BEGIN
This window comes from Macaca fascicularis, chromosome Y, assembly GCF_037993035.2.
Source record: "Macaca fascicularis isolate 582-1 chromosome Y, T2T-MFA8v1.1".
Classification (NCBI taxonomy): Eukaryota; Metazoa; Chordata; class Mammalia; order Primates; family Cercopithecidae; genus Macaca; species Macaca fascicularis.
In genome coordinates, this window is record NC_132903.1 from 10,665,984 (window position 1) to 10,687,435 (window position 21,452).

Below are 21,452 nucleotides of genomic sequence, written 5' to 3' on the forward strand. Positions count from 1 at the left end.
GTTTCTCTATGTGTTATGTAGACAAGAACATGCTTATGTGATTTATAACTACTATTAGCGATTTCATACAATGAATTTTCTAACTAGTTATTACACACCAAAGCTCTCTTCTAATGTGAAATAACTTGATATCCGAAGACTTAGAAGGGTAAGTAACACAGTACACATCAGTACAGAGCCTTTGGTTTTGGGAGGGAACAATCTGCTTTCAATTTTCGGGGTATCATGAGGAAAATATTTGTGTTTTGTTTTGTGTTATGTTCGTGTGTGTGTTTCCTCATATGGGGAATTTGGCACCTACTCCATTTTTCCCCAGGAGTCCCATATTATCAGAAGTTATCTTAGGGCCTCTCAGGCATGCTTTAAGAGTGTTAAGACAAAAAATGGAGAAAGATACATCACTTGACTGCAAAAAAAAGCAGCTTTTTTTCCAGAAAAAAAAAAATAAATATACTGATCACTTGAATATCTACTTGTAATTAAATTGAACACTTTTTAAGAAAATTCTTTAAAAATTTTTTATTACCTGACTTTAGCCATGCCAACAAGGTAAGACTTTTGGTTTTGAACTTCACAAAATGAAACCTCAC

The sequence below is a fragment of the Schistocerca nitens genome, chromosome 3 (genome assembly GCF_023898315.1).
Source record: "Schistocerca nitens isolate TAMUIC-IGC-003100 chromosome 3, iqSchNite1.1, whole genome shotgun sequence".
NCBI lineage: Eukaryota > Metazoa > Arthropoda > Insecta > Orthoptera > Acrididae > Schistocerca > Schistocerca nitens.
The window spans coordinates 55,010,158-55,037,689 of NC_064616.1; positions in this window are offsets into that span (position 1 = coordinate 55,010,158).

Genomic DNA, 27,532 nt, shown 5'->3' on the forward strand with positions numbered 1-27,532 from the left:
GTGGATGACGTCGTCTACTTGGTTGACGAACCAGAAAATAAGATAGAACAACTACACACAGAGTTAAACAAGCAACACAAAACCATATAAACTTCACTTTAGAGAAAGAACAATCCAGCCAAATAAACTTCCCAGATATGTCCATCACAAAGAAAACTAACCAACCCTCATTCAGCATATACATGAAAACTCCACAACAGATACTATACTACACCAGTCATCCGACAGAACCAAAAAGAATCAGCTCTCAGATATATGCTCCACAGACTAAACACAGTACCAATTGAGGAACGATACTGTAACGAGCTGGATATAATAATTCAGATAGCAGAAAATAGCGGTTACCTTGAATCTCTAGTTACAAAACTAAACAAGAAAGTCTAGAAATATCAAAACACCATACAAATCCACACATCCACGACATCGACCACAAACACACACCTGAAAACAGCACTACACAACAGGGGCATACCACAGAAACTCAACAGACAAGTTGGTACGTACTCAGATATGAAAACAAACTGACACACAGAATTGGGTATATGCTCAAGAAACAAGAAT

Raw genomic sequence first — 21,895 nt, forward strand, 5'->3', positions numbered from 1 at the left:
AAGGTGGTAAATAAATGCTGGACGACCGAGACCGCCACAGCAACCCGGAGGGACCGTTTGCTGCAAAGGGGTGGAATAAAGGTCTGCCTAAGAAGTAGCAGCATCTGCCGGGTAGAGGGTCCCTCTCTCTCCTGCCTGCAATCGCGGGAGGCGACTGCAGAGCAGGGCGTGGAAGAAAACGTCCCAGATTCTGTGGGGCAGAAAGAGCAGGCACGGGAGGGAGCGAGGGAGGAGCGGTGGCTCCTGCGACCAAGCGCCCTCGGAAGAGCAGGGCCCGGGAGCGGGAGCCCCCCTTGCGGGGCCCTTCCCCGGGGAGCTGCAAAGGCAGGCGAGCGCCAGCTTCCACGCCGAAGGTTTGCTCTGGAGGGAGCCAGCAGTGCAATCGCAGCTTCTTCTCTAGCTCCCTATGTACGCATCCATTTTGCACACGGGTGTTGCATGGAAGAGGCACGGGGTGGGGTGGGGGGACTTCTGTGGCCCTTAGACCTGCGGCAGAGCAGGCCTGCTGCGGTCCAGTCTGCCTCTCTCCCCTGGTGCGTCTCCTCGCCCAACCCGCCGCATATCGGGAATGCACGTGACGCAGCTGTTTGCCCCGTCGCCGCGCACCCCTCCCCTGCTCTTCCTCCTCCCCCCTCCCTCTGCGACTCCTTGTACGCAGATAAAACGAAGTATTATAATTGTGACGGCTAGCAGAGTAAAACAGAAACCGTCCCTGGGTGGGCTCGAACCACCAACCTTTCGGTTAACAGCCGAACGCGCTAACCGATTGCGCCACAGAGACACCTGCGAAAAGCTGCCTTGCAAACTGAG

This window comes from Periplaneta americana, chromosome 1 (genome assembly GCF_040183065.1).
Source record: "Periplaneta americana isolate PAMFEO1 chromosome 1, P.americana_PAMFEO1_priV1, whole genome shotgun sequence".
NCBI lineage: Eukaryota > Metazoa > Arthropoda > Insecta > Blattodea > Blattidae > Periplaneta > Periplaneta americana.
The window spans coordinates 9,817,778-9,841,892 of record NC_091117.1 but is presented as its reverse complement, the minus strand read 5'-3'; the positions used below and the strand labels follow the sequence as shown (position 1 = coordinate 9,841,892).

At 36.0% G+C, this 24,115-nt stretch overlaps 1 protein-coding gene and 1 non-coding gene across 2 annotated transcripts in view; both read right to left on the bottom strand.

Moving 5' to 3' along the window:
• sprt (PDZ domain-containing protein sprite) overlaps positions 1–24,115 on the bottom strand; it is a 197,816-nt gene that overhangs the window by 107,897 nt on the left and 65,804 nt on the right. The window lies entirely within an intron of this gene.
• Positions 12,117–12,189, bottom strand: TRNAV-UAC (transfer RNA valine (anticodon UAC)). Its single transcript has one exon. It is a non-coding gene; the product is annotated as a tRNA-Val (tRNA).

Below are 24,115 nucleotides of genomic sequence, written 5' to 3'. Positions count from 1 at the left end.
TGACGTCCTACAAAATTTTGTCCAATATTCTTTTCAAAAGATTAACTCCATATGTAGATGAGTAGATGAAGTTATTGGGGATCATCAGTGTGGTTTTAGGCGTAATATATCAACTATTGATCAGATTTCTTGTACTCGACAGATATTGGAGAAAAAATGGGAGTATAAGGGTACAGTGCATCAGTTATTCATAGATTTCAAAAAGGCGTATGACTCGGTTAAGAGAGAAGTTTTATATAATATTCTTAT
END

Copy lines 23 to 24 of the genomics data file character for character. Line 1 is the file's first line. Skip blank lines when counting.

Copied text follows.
Below are 24,115 nucleotides of genomic sequence, written 5' to 3'. Positions count from 1 at the left end.
TGACGTCCTACAAAATTTTGTCCAATATTCTTTTCAAAAGATTAACTCCATATGTAGATGAGTAGATGAAGTTATTGGGGATCATCAGTGTGGTTTTAGGCGTAATATATCAACTATTGATCAGATTTCTTGTACTCGACAGATATTGGAGAAAAAATGGGAGTATAAGGGTACAGTGCATCAGTTATTCATAGATTTCAAAAAGGCGTATGACTCGGTTAAGAGAGAAGTTTTATATAATATTCTTAT